Betsy Devine: Funny ha-ha and/or funny peculiar

Making trouble today for a better tomorrow…

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Entries Tagged as 'Stories'

Did it start with dialup for you?

October 7th, 2017 · Comments Off on Did it start with dialup for you?

Oh those quaint old days of the 20th century! Do you remember them too?

Do you remember the soft creaky groaning of dialup, when you waited for that connection? Do you remember when Netscape Navigator added images to internet pages of text? Did you make your own animated GIF avatar for Compuserve forums? Do you remember why we called it the World Wide Wait?

In 1998 (or thereabouts), our family moved to the Netherlands for 3 months, because Frank had a Lorentz Professorship. About two days before takeoff, I figured out how to sign up for Hotmail, just in case it turned out to be useful. In those simple days, short email addresses were super easy to get.

When we moved to Cambridge, about 2000, I was very anxious to have good internet cables running up through a wall between Frank’s study and mine, so we could both work at our desks with computers online. I also proposed, as a bit of a lark, that we might try something new I had read about in MacWorld, something called wifi. Without much expectation, we bought a new wireless router, which affected our lives in ways we never imagined.

Now you could unplug your computer from your desk and use it in the kitchen to try a new recipe, or even out in the garden on beautiful day. And every time you looked, there was something new online that ysou wanted to try. There were blogs, and anybody could start one! And then Cameron Marlowe made a blog tool tracking which blogs were following certain news stories, and there was a big news story about GOP shenanigans that I wanted to see blogs linking to, so there was a reason for me to start a blog, so of course I did.

Then out of nowhere, there was a guy named Dave Winer at Harvard holding big meetings where amateur bloggers could even meet tech superstars. There was a “social software” from Google called Orkut, where you could ask techy acquaintances to “friend” you, a heady rush of pleasure when they said yes.

Then bloggers got RSS, and then I got a job working for Scott Johnson at Feedster, and then along came Bloggercon and Joi Ito’s chatroom and SXSW, even more connections that put real life and your computer together. Because there were always more web things to try. Things like made by a #joi chatroom friend Joshua Schachter, which we all had to try. Things like Second Life, where a 2003 Newsweek story about becoming a real life millionaire selling virtual stuff there motivated so many people to give it a try. I must confess that although I did make some real-life money in Second Life, it was never enough to cover the real-life money I spent, mostly on “rent” for beautiful places to put the wild buildings I also bought, but also on bubblegum pink hair and beautiful “textures” and other fun things.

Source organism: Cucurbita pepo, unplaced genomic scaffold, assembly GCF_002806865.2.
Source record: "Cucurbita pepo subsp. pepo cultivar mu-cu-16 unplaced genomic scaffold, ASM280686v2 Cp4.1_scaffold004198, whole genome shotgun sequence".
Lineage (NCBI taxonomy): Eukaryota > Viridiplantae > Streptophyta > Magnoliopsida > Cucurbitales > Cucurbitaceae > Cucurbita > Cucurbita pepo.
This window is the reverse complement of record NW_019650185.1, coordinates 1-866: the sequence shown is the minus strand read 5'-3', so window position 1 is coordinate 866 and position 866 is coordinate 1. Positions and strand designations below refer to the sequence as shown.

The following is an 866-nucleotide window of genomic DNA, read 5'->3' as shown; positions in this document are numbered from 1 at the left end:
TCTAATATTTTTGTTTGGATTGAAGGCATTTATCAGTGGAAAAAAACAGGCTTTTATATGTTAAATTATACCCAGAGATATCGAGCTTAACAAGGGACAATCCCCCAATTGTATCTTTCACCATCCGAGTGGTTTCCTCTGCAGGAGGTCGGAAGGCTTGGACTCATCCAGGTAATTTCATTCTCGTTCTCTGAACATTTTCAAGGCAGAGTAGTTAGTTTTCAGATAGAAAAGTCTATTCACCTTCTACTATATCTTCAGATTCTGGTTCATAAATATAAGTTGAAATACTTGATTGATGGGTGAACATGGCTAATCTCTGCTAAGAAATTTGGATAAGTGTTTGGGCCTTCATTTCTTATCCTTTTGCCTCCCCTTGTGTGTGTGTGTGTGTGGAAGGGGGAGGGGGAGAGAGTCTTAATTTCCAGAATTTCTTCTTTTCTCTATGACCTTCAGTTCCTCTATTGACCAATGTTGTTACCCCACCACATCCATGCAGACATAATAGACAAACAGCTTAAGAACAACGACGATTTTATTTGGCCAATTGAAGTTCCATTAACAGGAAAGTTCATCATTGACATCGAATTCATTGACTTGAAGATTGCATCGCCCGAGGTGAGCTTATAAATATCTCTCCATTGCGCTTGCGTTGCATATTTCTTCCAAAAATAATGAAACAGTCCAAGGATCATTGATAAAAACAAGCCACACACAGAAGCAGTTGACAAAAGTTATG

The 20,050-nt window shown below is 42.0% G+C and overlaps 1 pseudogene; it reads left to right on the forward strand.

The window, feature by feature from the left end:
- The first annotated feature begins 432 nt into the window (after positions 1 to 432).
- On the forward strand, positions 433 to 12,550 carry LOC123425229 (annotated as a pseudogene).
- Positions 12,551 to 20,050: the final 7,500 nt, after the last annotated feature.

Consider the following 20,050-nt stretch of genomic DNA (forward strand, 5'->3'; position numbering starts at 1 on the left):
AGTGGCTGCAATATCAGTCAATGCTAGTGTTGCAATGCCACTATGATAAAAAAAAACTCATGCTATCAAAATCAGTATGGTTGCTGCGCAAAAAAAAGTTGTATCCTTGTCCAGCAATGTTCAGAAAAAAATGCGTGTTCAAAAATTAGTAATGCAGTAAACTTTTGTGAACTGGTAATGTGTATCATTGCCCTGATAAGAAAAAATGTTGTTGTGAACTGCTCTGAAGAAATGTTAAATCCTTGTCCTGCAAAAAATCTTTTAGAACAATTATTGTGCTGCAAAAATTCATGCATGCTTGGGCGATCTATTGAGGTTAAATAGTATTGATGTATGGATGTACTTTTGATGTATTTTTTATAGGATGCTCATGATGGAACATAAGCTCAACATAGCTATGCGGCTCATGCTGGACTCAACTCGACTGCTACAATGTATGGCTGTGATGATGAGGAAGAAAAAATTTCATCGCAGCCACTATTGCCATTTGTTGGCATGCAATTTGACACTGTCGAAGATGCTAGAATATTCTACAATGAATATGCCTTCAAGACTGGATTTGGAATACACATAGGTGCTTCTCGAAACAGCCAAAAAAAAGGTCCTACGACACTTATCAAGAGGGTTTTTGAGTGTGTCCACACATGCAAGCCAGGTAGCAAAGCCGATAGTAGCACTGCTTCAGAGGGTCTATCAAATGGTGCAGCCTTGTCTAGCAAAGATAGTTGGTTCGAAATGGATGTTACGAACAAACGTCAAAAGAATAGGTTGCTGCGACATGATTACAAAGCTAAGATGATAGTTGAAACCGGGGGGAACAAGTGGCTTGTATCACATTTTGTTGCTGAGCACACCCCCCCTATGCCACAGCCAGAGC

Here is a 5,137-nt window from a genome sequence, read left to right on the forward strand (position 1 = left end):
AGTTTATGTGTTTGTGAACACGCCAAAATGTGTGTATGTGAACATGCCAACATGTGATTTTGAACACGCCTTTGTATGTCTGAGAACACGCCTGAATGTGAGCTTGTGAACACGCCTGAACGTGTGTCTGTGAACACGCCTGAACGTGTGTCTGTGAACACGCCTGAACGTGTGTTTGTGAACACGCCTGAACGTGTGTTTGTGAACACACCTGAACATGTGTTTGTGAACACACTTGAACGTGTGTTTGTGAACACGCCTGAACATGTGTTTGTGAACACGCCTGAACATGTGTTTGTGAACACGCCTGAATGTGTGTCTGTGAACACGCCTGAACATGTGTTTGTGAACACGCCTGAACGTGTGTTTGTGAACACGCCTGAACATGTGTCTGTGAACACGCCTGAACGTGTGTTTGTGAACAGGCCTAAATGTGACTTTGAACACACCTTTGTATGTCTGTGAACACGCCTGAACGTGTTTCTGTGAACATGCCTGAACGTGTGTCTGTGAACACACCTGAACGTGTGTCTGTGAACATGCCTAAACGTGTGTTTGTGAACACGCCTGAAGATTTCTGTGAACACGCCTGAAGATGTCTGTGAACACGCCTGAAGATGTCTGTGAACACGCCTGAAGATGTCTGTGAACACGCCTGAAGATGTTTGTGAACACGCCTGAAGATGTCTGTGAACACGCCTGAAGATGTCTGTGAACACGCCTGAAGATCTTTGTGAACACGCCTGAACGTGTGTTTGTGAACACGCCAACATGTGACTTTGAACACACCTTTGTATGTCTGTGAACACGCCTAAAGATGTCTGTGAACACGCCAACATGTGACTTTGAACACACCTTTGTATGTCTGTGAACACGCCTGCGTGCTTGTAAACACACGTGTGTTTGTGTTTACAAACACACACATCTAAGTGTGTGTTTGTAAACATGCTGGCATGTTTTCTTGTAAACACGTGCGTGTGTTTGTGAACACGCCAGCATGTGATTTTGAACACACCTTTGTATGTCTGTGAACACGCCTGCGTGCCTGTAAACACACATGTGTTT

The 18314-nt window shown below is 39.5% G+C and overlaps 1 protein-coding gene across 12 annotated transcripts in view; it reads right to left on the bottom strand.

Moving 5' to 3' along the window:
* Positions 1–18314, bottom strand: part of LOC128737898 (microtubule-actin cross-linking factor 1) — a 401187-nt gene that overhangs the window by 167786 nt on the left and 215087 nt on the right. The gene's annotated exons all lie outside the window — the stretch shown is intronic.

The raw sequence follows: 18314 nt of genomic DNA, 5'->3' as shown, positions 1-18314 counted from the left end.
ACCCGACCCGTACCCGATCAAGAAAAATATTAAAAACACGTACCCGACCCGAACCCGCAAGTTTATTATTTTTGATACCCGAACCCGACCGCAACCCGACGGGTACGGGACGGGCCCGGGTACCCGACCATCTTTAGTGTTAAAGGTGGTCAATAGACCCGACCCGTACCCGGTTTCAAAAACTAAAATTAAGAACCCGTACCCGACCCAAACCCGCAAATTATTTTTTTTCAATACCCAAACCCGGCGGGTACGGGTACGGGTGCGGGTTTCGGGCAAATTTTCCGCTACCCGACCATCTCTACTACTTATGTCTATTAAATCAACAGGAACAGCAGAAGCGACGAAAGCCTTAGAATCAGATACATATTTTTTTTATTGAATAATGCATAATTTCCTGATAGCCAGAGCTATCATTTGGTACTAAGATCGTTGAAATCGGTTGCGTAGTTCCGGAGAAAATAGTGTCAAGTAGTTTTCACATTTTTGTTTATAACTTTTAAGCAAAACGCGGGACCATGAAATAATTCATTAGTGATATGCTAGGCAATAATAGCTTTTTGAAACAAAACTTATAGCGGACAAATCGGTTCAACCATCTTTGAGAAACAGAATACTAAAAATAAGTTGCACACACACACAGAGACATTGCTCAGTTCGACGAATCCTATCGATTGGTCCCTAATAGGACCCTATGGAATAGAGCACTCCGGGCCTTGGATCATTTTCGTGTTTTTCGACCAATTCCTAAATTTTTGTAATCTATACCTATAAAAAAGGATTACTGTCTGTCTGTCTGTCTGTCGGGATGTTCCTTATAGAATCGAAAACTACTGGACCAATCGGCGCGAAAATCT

So now, just a bit more than a decade later, I can visit foreign countries without learning the important local language sentence, “Where is the nearest internet cafe?” In fact, now I am writing this blogpost while riding an airplane from Shanghai to Boston. There is probably room for another blogpost to cover the time in between, but I want to finish this one before I run out of my airline wifi!

Tags: Go go go · Metablogging · Stories · Travel · Wide wonderful world

How many dead squirrel stories do *you* have?

April 17th, 2007 · Comments Off on How many dead squirrel stories do *you* have?

Dead squirrel

Originally uploaded by velvetmarmoset.

Ronni Bennett’s Elder Storytelling Place is brand-new–but I’ve already found lots of wonderful new stories there.

It’s a lovely project that deserves your attention–and would be a great place for your own stories. I wonder how many stories-per-person will show up there. Will it give an insider’s view into the lives of a few of us? Or will it showcase the most story-like memories from a wide range of us?